In response to the recent community post “Support for Exchange Databases running within VMDKs on NFS datastores” , the co-authors and I have received lots of feedback, of which the vast majority has been constructive and positive.
Of the feedback received which does not fall into the categories of constructive and positive, it appears to me as if this is as a result of the issue is not being properly understood for whatever reason/s.
So in an attempt to help clear up the issue, I will show exactly what the community post is talking about, with regards to running Exchange in a VMDK on an NFS datastore.
1. Exchange nor the Guest OS is not exposed in any way to the NFS protocol
Lets make this very clear, Windows or Exchange has NOTHING to do with NFS.
The configuration being proposed to be supported is as follows
1. A vSphere Virtual Machine with a Virtual SCSI Controller
In the below screen shot from my test lab, the highlighted SCSI Controller 0 is one of 4 virtual SCSI controllers assigned to this Virtual machine. While there are other types of virtual controllers which should also be supported, Paravirtual is in my opinion the most suitable for an application such as Exchange due to its high performance and low latency.
2. A Virtual SCSI disk is presented to the vSphere Virtual Machine via a Virtual SCSI Controller
The below shows a Virtual disk (or VMDK) presented to the Virtual machine. This is a SCSI device (ie: Block Storage – which is what Exchange requires)
Note: The below shows the Virtual Disk as “Thin Provisioned” but this could also be “Thick Provisioned” although this has minimal to no performance benefit with modern storage solutions.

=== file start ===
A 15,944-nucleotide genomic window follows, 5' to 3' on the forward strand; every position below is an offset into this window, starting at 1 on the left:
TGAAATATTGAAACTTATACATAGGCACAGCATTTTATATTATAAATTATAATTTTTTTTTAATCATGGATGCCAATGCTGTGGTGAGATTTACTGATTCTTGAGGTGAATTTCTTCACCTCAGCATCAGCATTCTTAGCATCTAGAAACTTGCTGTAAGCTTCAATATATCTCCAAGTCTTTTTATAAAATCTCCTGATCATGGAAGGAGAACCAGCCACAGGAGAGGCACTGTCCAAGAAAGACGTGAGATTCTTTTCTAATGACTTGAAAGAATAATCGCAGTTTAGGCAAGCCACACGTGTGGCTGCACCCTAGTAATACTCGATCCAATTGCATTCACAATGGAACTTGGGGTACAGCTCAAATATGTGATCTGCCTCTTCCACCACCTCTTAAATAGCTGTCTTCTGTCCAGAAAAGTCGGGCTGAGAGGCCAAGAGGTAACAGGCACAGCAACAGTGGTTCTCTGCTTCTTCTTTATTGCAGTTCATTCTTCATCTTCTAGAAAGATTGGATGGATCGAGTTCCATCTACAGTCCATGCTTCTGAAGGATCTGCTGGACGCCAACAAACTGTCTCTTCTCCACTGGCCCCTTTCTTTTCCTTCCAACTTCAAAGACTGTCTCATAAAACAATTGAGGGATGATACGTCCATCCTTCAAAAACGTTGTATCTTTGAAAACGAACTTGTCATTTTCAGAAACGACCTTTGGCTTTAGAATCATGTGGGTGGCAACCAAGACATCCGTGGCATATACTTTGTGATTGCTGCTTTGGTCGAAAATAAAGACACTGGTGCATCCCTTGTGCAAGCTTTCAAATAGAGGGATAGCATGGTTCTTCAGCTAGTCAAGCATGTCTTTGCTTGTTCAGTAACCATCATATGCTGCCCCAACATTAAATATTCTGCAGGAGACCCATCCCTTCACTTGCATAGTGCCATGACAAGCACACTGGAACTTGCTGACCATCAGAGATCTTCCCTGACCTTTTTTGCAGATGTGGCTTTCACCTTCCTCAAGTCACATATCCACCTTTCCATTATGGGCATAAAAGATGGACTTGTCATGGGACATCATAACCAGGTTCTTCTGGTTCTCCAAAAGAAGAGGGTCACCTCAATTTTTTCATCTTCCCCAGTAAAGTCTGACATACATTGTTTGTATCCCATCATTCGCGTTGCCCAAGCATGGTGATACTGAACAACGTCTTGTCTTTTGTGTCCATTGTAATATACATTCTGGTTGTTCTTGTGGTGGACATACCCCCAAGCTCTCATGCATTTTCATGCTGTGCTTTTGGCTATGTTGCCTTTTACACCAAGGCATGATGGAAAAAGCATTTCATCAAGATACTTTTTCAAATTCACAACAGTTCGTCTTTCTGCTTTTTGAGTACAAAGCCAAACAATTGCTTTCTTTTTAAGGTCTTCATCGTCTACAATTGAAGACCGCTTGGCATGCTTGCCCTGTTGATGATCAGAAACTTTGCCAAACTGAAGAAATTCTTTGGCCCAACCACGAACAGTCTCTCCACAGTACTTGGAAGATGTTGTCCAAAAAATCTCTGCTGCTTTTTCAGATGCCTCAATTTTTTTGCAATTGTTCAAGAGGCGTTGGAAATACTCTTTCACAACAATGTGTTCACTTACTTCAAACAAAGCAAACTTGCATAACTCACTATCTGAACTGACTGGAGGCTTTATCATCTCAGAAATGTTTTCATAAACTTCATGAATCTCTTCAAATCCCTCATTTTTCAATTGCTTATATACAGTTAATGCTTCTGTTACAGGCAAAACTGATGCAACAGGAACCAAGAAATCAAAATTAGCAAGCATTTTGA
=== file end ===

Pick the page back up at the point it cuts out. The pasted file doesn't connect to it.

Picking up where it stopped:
So now that we have covered what the underlying Virtual machine looks like, lets see what this presents to a Windows 2008 guest OS.
In Computer Management, under Device Manager we can see the expanded “Storage Controllers” section showing 4 “VMware PVSCSI Controllers”.
Next, still In Computer Management, under Device Manager we can see the expanded “Disk Drives” section showing a number of “VMware Virtual disk SCSI Disk Devices” which each represent a VMDK.
Next we open “My Computer” to see how the VMDKs appear.
As you can see below, the VMDKs appear as normal drive letters to Windows.
Lets dive down further, In “Server manager” we can see each of the VMDKs showing as an NTFS file system, again a Block storage device.
Looking into one of the Drives, in this case, Drive F:\, we can see the Jetstress *.EDB file is sitting inside the NTFS file system which as shown in the “Properties” window is detected as a “Local disk”.
So, we have a Virtual SCSI Controller, Virtual SCSI Disk, appearing to Windows as a local SCSI device formatted with NTFS.
So what’s the issue? Well as the community post explains, and this post shows, there isn’t one! This configuration should be supported!
The Guest OS and Exchange has access to block storage which meets all the requirements outlined my Microsoft, but for some reason, the fact the VMDK sits on a NFS datastore (shown below) people (including Microsoft it seems) mistakenly assume that Exchange is being serviced by NFS which it is NOT!
I hope this helps clear up what the community is asking for, and if anyone has any questions on the above please let me know and I will clarify.